PHANGS: It’s just exciting that people care about anything. I don’t know; it’s so funny, when I first started doing music, it was the Myspace world. My first tour that I ever did was with The Secret Handshake. Luis [Dubuc] hit me up and was like, “Hey, you just graduated high school. Want to go on tour?” And it was just so funny, like, he cared about something [I was doing]. That was the first time where I was like, man, I wonder if anyone will just give a crap about what I’m doing. But that was before Twitter was a thing, and now that Twitter’s a thing, everyone just wants to care about something. Everyone is looking for someone to gravitate to. I’m not asking to be gravitated to, or for people to count on me for their happiness, but it’s so cool that kids can have something like that. They can be associated to this account on Instagram that hasn’t posted any music, it’s just all these pink and blue pictures, but for some reason they feel it necessary to leave all these comments and likes, and it fulfills them. I don’t know, I think it’s special. There’s no music yet; it’s just people who care about other people and what they’re doing. They want to be a part of stuff, and there’s a community aspect to it that I just love.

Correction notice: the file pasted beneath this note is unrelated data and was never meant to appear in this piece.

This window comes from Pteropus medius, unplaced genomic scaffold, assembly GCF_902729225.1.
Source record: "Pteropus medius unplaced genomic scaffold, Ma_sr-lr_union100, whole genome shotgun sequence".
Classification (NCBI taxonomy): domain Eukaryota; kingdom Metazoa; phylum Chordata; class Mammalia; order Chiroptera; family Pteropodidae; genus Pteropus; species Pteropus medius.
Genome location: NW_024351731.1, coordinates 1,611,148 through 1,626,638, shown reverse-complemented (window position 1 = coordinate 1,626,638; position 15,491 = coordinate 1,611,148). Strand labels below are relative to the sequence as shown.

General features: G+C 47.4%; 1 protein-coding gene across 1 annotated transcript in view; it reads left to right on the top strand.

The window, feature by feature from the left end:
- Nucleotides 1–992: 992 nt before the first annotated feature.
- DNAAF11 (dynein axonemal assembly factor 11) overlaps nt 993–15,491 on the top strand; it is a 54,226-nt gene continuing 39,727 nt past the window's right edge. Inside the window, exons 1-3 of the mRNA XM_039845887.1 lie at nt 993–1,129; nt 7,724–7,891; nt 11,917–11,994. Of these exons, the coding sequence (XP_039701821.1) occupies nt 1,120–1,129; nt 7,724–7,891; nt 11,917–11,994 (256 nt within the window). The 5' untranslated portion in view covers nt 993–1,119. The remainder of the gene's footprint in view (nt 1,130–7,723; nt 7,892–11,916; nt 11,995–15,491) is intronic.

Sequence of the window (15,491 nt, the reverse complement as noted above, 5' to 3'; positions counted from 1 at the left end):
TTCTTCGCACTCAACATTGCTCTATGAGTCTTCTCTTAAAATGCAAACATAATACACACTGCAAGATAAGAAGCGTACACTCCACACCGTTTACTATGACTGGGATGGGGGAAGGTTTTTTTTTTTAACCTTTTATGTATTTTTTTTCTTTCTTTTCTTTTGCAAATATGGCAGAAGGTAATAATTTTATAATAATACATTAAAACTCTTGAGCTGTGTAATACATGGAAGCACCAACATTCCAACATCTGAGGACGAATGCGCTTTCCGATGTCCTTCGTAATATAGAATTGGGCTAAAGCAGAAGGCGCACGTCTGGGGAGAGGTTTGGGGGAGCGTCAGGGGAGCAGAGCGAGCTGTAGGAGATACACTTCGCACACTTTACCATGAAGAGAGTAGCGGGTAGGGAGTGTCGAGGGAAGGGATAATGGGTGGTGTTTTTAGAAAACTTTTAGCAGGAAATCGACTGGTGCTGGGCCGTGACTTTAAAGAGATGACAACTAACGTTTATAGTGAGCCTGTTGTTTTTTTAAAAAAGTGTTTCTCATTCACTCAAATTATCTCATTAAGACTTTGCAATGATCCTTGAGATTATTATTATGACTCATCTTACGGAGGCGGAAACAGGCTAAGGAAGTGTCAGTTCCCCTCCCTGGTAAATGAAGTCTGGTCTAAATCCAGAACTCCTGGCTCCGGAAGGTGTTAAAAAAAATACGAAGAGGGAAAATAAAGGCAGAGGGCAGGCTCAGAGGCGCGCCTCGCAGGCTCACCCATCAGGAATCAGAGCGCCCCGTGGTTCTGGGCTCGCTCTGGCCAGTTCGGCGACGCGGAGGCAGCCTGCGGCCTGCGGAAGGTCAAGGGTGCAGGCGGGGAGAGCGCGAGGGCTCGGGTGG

Yeah, exactly! It feels like a family already.

PHANGS: I feel like I’m just talking in circles around it because I really can’t comprehend why people care. It’s so cool.

I get it! It’s so neat to see, just as an outsider, watching it evolve even from when we first connected!

PHANGS: I think I’ve only been around like, a month! It’s so crazy.

It’s awesome! And I feel like it’s just going to get bigger.

PHANGS: If it’s supposed to be, I would love for it to! I would love for people to care, for sure.

So speaking of the first single - it’s awesome. I love it. Everything about it is like dream-pop perfection, and the lyrics are very evocative and tell more of a story. Where do you typically draw your lyrical influences from?

PHANGS: Honestly, for that particular song, I was thinking about being a kid, because that’s where all of the inspiration for this stuff is coming from. So I had the track for the song, with no vocals on it, and I was just listening to the track over and over again while I was driving around Nashville, and I took a wrong turn by accident and ended up in this cul de sac. And I always wished that I lived in a cul de sac as a kid, and so I [thought] it would be cool to write this song about a cul de sac. For the most part, that whole song is an honest thing about my life, except just placed in a cul de sac.

I just want to be happy, and I want to make music that makes me happy.